By enabling birds to be identified as individuals, ringing provides a way to follow birds, especially migratory species, throughout their life. This is the only way in which we can get information on survival and longevity of birds. Understanding how survival varies in different species and in response to environmental changes is crucial in designing effective conservation policies. Ringing birds with metal rings is a great way of marking birds; metal rings will last out the lifetime of most birds (though some Oystercatchers caught on the Wash are on their third ring!), but generally requires the bird to be re-caught. Marking birds with coloured rings or flags provides a good way of increasing the chances that a bird will be re-encountered since it can be read in the field (especially with a good telescope!). Colour-marks work best on large birds which spend time in areas where people are likely to see them, such as some of the beaches on the Wash coast. WWRG participates in a number of marking projects where these help achieve its scientific goals of monitoring the birds that use the Wash. If you see a colour-marked bird from one of these projects, please report it using the Report a colour marked bird form.
Bar Tailed Godwit
Bar-tailed Godwit are marked with white flags bearing two alphanumeric characters on the left tibia (=upper leg) and a plain scheme marker on the right tibia. Birds caught prior to 2016 have a white scheme marker, birds marked from 2016 onwards have an orange scheme marker. This project started in 2010 and the group has recorded over 1300 sightings allowing precise survival estimates to be made, and it is the only project in the UK to provide such information. The project also provides information regarding the migratory patterns of Bar-tailed Godwit which help confirm previous metal ring recovery data. Bar-Tailed Godwit breed in Northern Siberia and migrate across Northern Europe to a range of wintering locations including the Waddensee (on the Dutch / German coast), the Wash and the coast of West Africa. This is reflected by a range of sighting locations of Wash-flagged birds that includes Russia, Northern Norway, the Netherlands and the Canary Islands.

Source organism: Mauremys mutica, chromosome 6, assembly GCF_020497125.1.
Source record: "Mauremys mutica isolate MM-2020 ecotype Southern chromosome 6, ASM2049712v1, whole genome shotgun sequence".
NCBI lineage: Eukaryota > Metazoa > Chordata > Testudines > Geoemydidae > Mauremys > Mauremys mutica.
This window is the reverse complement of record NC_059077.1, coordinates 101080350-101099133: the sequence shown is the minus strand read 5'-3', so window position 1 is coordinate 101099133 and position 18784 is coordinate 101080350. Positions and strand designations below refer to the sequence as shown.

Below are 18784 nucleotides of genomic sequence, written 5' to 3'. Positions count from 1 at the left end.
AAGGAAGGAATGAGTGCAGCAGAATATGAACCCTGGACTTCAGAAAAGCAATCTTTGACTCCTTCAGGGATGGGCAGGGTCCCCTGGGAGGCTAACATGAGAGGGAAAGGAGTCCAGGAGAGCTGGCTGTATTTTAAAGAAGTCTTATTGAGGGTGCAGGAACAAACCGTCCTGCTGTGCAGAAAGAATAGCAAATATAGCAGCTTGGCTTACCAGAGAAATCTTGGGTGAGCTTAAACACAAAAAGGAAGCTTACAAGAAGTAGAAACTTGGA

We mark Eurasian Curlew with white flags bearing two alphanumeric characters on the one tibia and a plain scheme marker on the other. Birds caught prior to 2016 have a white scheme marker on the right, birds marked 2016 to 2019 have an orange scheme marker on the right and from 2020 the green scheme marker is on the left tibia and there is a small green ring below the flag on the right tibia. This project started in 2012 and the group has recorded over 2300 sightings providing information on survival rates on both passage and wintering populations of Curlew. This key data resource supports ongoing work by the RSPB and BTO evaluating population declines in Curlew. Recent work undertaken by the group has shown that male Curlew and short-billed females have a preference for wintering on the Wash, whilst long-billed females move elsewhere in winter. This may reflect the availability of feeding opportunities inland in West Norfolk: the group is especially keen to receive sightings of Curlew in fields during the winter period. Curlew marked on the Wash have been identified as breeding locally within Norfolk on the Brecks, however the majority of birds encountered at breeding locations have been reported from Finland and Sweden.